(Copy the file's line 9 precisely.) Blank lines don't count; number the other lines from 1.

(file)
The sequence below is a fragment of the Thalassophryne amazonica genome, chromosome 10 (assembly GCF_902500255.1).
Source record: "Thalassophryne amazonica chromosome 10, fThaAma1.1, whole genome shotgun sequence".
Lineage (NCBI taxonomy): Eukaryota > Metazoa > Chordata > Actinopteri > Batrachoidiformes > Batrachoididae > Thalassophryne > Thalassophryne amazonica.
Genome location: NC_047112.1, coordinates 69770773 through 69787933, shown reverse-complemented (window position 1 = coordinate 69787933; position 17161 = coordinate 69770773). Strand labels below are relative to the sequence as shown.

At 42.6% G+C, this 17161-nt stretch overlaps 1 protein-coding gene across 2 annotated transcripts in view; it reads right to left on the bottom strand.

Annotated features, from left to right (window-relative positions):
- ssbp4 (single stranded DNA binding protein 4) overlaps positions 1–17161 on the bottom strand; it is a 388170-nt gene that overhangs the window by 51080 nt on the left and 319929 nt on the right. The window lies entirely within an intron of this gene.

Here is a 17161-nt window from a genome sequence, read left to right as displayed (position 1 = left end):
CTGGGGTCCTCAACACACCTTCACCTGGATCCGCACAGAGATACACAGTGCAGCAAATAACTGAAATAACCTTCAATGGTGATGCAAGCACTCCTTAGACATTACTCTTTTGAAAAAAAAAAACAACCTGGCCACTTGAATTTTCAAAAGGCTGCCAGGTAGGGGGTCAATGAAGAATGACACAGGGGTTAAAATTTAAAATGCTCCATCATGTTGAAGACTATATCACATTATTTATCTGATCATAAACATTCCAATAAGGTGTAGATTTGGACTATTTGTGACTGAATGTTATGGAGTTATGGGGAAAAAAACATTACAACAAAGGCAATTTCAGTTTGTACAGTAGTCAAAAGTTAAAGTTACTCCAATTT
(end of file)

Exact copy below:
CTGGGGTCCTCAACACACCTTCACCTGGATCCGCACAGAGATACACAGTGCAGCAAATAACTGAAATAACCTTCAATGGTGATGCAAGCACTCCTTAGACATTACTCTTTTGAAAAAAAAAAACAACCTGGCCACTTGAATTTTCAAAAGGCTGCCAGGTAGGGGGTCAATGAAGAATGACACAGGGGTTAAAATTTAAAATGCTCCATCATGTTGAAGACTATATCACATTATTTATCTGATCATAAACATTCCAATAAGGTGTAGATTTGGACTATTTGTGACTGAATGTTATGGAGTTATGGGGAAAAAAACATTACAACAAAGGCAATTTCAGTTTGTACAGTAGTCAAAAGTTAAAGTTACTCCAATTT